Montgomery County superintendent expects phone policy changes

On the first day of the 2019-2020 school year, Montgomery County Public Schools Superintendent Jack Smith expects the system’s policy regarding students’ use of phones will likely change.

The county’s policy dictates phones be kept off and out of sight during school hours, unless the teacher instructs the student to use it for an educational purpose.

“We are looking at all the research coming out, and of course the world of cellphones has been an ever-evolving world for public education in the last 10 years,” said Smith. “We will probably make some decisions this year around how we go forward.”

Standing outside Quince Orchard High School in Gaithersburg, as cheerleaders welcomed students to their first day of school in Maryland’s largest school system, Smith said the county will continue to listen to parents, as was done when the county made it possible for elementary school students to bring phones to school with parental approval.

“Many parents feel like it’s a security issue for a child to have the phone,” said Smith. “But, also, how do we make sure that they’re not overused and don’t become a distraction — not only in school, but in life, everyday, all the time.”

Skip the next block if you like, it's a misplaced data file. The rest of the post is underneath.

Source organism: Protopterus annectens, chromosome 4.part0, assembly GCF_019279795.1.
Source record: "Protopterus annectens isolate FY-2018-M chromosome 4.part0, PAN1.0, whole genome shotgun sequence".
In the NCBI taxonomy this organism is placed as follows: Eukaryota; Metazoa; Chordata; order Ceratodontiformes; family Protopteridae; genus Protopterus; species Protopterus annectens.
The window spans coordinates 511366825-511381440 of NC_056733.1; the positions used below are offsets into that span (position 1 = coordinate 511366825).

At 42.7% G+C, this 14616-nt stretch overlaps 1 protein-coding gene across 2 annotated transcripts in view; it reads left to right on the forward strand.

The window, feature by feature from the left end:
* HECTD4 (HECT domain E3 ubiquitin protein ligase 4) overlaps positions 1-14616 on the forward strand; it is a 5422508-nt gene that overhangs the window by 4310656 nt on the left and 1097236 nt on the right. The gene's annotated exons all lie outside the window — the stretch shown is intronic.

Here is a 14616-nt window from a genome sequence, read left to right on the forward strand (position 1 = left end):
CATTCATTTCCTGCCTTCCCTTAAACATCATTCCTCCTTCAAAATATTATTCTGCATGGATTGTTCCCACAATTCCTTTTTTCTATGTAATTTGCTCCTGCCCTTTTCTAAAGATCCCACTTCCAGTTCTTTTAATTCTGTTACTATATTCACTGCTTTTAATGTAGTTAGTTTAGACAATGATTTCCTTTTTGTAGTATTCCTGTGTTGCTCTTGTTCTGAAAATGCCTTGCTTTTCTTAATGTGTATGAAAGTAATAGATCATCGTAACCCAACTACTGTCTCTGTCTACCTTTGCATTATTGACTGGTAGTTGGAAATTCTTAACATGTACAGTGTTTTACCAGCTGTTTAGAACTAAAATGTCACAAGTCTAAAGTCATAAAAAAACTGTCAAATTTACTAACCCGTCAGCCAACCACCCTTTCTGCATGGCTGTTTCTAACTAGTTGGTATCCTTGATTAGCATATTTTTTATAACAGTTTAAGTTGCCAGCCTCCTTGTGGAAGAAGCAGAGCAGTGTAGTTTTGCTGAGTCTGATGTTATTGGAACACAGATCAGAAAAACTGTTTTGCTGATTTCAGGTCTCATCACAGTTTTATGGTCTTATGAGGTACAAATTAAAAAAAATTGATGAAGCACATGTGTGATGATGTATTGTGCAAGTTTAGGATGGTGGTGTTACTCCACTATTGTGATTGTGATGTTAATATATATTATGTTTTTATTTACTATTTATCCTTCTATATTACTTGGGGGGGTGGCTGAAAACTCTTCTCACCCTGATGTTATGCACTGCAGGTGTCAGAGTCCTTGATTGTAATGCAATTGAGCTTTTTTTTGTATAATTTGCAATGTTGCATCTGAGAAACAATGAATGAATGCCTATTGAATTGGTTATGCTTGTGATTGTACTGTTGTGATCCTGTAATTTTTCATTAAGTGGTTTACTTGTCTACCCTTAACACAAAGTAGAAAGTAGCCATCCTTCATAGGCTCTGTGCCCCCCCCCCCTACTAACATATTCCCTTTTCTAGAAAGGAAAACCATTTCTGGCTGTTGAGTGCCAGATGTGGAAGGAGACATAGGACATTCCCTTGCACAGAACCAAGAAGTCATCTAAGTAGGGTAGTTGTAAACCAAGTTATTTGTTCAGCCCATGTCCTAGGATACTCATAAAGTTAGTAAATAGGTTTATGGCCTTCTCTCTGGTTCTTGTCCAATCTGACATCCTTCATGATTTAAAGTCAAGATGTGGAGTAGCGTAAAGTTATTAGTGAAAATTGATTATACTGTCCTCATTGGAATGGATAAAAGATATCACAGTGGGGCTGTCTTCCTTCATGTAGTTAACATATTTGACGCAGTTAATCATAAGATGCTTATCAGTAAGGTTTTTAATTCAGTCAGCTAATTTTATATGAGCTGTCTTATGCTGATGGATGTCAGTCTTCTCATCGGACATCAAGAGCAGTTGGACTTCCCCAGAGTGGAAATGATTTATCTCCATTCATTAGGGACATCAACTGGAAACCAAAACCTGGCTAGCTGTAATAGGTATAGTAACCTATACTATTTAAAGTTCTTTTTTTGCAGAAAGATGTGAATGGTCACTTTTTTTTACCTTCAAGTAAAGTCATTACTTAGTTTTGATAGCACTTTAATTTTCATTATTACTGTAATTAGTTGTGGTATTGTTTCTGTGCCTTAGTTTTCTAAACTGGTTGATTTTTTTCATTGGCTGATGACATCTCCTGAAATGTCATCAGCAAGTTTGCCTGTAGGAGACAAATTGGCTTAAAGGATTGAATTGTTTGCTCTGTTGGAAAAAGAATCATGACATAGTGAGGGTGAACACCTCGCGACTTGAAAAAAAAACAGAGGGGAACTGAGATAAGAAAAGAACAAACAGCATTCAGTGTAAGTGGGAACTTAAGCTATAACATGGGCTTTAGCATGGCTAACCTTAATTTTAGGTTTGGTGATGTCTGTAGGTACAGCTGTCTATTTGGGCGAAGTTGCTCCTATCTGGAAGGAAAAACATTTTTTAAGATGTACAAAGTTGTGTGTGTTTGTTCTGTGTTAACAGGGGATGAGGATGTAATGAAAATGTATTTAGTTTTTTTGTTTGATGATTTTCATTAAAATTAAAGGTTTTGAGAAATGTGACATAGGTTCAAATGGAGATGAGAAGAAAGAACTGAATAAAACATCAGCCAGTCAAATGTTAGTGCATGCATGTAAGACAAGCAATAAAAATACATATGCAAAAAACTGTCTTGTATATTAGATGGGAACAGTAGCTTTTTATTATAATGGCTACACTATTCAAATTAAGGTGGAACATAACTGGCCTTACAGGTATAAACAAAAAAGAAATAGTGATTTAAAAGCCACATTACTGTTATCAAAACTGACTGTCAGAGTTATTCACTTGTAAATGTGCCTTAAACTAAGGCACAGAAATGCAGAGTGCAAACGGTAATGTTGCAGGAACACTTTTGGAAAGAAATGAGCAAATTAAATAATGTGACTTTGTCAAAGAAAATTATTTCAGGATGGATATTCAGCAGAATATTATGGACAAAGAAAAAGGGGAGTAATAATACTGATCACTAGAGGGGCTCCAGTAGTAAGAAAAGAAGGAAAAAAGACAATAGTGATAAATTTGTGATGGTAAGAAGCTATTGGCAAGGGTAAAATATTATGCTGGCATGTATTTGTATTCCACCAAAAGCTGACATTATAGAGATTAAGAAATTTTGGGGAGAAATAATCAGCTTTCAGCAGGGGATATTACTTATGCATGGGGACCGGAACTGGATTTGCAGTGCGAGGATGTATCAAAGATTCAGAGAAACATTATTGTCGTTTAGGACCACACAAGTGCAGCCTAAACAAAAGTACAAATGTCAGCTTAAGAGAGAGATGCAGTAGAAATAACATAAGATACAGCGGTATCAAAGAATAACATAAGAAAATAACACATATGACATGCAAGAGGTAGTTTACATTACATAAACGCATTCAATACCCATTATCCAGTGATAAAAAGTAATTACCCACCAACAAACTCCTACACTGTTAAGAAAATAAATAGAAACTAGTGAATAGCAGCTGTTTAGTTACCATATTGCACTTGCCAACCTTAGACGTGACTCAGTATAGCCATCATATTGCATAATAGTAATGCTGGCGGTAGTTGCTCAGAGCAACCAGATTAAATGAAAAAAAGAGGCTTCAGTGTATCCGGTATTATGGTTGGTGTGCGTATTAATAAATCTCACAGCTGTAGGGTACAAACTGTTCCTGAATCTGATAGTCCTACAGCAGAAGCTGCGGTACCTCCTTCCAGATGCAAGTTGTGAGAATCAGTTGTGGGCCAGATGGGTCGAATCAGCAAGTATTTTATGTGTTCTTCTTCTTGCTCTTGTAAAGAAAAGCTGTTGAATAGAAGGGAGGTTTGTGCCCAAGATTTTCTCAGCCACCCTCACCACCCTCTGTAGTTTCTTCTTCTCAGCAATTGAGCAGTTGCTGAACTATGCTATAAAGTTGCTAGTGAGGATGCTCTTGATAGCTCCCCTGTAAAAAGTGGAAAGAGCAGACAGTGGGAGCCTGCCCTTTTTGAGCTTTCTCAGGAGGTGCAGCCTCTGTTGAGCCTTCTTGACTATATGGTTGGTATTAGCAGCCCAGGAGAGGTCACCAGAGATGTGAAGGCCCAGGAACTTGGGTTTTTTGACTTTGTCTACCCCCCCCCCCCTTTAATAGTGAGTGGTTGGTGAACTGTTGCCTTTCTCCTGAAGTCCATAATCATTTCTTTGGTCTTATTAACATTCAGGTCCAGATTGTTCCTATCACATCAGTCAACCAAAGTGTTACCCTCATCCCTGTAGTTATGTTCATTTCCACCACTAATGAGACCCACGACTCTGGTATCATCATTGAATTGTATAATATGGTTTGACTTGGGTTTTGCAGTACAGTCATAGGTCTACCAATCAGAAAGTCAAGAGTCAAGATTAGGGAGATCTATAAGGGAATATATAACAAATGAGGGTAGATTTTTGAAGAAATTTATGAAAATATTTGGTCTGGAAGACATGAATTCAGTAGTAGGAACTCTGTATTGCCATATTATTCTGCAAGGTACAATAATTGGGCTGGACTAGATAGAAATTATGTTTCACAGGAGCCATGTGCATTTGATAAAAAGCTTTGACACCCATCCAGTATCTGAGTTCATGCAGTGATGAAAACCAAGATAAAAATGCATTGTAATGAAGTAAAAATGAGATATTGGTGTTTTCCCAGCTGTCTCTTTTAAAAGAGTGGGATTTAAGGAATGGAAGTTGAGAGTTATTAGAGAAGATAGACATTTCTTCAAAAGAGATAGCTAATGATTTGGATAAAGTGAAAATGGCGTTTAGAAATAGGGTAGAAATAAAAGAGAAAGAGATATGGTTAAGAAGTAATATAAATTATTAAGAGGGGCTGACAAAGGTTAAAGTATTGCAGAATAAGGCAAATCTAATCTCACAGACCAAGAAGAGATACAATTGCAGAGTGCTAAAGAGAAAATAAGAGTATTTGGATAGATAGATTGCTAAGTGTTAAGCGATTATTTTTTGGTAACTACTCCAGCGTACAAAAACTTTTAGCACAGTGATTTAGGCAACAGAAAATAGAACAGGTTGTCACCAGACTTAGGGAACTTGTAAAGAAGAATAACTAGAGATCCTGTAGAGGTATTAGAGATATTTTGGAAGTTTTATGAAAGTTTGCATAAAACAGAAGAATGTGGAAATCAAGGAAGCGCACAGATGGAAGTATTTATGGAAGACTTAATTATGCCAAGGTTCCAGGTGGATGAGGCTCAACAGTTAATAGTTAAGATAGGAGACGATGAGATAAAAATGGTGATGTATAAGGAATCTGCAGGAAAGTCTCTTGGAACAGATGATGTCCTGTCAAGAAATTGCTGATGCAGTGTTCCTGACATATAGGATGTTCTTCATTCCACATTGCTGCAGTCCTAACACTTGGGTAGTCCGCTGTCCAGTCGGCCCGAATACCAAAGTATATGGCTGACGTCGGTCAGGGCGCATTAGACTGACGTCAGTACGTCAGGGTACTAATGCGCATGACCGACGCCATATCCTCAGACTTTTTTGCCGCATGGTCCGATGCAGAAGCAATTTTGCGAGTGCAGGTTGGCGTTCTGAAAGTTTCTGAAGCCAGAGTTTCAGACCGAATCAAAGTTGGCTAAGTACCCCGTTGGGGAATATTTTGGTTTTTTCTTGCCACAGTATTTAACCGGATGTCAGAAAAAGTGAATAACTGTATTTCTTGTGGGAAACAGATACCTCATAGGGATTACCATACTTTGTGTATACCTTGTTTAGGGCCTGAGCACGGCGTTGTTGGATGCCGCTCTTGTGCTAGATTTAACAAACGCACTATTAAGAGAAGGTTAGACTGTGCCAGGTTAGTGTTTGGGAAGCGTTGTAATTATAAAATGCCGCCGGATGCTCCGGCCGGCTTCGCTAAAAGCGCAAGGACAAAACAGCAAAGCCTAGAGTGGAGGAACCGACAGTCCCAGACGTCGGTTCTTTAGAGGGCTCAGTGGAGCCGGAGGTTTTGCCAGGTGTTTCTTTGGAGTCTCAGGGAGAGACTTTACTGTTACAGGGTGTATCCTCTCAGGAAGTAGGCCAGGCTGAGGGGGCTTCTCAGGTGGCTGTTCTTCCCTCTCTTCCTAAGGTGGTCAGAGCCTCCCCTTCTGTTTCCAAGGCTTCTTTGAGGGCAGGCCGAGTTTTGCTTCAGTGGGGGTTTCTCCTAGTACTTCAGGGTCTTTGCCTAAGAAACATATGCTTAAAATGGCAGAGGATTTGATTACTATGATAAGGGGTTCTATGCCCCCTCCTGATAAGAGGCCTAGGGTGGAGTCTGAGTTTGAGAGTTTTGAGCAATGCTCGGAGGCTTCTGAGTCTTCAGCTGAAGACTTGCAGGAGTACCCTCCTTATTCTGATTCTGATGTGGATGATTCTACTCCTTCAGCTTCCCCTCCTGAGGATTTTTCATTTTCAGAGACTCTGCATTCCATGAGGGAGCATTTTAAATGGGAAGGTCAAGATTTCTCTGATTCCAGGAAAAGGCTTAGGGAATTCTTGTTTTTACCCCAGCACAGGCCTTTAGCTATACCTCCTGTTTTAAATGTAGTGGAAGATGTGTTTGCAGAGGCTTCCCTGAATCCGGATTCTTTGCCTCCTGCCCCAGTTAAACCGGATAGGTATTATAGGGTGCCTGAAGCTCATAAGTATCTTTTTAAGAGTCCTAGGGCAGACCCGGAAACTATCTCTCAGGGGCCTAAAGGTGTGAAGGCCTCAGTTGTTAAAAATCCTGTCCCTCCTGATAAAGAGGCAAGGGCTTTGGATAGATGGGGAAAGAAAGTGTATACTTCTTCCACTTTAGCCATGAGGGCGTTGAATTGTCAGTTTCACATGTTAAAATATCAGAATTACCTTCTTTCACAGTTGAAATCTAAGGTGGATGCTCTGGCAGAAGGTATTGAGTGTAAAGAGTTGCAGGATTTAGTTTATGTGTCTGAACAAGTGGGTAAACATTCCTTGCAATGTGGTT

Nearby Fairfax County Public Schools has instituted new guidelines, which are more restrictive for elementary school students than high school students. In all cases, phones must be powered off and stowed during instructional periods.

Lynne Harris, president of the Montgomery County Council of Parent-Teacher Associations, told WTOP there “is definitely growing support” for further restricting or banning students from having phones with them during school hours.

“What we have to do is find the appropriate, effective middle ground, where there is benefit to students and their learning, but not a distraction to the school and the classroom,” Smith said.

With the explosion of social media, games, messaging and photography apps, Smith said: “There are a lot of people who’ve expressed that they don’t think anyone should have a cellphone” during school hours.

“It is a challenge for teachers, principals, and school staff, in general, to keep students engaged when the students have the whole world in their hand.”

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